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US carrier Truman finally returning home

Ford and Truman underway together
USS Harry S. Truman (CVN 75) underway in the Atlantic with Ford-class aircraft carrier USS Gerald R. Ford (CVN 78). Photo: US Navy

US Navy aircraft carrier USS Harry S. Truman will return to its Norfolk homeport in June after some eight months at sea, the US Navy secretary has announced.

The deployment of the carrier strike group, comprised of flagship Truman, Ticonderoga-class guided-missile cruiser USS Normandy, and Arleigh Burke-class guided missile destroyers USS Lassen, USS Forrest Sherman, and USS Farragut, has been extended multiple times with some of the ships on month nine of their deployment.

The deployment lasted longer than initially scheduled due to a combination of factors that included the COVID-19 outbreak that sidelined sister ship USS Theodore Roosevelt for over two months and a delay in getting other Nimitz-class ship underway after maintenance.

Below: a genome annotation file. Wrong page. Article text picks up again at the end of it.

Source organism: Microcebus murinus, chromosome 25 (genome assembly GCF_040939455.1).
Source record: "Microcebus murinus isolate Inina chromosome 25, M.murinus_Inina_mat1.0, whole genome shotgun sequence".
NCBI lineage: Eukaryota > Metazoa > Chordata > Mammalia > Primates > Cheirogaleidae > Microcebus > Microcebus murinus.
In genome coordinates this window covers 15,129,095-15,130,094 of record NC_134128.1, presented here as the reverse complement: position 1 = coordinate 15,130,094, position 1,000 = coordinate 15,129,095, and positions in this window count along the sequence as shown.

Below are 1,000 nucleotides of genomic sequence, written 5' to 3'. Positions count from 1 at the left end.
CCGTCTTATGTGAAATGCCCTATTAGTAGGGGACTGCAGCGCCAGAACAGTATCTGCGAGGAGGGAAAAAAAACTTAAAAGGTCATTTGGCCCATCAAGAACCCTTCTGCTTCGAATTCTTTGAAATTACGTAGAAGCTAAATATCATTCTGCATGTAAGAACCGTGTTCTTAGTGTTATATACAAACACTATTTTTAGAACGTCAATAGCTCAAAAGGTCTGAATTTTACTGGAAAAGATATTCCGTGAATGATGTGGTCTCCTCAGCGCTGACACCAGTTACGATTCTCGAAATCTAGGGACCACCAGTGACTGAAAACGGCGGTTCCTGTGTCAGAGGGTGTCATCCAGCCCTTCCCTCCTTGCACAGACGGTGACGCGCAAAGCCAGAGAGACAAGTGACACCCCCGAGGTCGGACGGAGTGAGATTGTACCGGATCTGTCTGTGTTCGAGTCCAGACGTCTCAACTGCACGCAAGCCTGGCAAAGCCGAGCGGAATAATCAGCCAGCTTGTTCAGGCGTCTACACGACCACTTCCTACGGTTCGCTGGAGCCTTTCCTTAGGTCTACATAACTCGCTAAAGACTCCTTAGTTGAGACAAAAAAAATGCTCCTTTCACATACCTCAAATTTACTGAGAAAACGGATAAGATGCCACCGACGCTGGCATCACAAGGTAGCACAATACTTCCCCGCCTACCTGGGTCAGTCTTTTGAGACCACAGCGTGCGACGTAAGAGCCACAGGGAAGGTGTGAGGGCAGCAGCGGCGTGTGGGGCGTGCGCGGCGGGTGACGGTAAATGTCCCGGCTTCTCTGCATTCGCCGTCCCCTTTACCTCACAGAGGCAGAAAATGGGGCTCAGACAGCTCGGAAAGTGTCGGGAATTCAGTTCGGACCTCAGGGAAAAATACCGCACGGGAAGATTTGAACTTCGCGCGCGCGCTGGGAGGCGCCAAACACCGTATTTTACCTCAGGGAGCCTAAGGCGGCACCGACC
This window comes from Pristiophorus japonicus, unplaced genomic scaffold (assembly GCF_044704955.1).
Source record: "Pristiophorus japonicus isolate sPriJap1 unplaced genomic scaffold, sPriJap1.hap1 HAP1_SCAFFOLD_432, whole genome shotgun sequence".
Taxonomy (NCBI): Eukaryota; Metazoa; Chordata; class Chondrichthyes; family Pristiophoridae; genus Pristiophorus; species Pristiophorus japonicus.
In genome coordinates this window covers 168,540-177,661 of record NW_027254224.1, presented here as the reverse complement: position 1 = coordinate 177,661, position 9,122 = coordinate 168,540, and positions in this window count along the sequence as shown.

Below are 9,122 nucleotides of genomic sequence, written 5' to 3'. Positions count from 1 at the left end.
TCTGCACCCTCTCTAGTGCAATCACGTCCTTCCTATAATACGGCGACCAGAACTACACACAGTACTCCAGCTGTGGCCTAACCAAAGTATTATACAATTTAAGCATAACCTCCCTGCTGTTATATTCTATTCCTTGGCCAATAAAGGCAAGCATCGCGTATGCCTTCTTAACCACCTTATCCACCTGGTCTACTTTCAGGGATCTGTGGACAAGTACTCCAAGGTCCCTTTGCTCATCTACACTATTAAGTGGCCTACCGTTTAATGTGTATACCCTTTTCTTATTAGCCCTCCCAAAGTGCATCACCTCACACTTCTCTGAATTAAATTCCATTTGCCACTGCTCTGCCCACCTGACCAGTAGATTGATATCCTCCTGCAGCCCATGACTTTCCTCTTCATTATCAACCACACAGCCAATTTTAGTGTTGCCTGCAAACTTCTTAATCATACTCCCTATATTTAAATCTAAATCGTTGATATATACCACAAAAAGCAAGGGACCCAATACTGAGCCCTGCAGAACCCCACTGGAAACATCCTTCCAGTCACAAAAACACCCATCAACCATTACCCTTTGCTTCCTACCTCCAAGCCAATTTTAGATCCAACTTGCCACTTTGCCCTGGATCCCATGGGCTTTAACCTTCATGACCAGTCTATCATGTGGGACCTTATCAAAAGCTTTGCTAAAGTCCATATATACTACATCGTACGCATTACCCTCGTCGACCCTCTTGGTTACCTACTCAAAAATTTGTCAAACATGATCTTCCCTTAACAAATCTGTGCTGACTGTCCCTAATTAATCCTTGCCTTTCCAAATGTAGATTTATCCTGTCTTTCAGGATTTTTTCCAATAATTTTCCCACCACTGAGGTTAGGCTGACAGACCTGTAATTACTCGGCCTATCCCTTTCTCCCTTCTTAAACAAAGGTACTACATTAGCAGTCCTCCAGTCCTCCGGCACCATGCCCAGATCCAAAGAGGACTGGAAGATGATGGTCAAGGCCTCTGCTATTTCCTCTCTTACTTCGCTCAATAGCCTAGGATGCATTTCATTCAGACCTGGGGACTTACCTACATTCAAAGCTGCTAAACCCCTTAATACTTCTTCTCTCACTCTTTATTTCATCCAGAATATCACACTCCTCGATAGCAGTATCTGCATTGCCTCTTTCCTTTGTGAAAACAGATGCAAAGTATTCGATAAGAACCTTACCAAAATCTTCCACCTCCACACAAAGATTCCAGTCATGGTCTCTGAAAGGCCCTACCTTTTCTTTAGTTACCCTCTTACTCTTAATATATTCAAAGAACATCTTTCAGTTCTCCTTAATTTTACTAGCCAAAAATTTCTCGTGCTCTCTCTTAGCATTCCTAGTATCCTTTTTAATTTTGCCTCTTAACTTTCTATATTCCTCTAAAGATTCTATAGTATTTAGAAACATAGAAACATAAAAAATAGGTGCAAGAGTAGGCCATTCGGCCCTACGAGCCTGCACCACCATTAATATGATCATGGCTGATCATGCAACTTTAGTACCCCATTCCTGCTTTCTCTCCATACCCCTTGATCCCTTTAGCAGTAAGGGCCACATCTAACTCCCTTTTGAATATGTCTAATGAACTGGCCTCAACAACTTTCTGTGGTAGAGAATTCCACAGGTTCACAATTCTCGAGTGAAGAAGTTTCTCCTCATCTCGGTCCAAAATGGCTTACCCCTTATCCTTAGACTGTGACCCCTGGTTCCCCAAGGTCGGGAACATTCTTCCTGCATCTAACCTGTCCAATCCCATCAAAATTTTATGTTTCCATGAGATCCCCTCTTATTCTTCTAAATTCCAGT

By the time it returns to Norfolk, the USS Harry S. Truman will have spent an impressive 15 months on operations in a little over two years. The navy is pioneering a new deployment model with the carrier – called dynamic force employment – that is designed to allow the service to be operationally unpredictable while remaining strategically predictable.

Truman’s return home was announced by Kenneth J. Braithwaite on board the carrier during what was his first official trip since taking the oath of office as the Secretary of the Navy on May 29.

“The [Chief of Naval Operations] and I are beyond proud of everything you have done, for you to continue to be out here ever vigilant and ever prepared,” said Braithwaite. “I know what it’s like to be deployed away from the ones you love. I want you to all know how much that means to not only people like me in leadership roles, but more importantly, people in America. You are the tip of the spear.”

The HSTCSG will return home following a deployment supporting maritime security and stability in the US 2nd, 4th, 5th, and 6th Fleet areas of operation. The ships had remained at sea in the Western Atlantic, where it served as a certified CSG force ready for any tasking while also protecting it’s crews from the risks posed by COVID-19.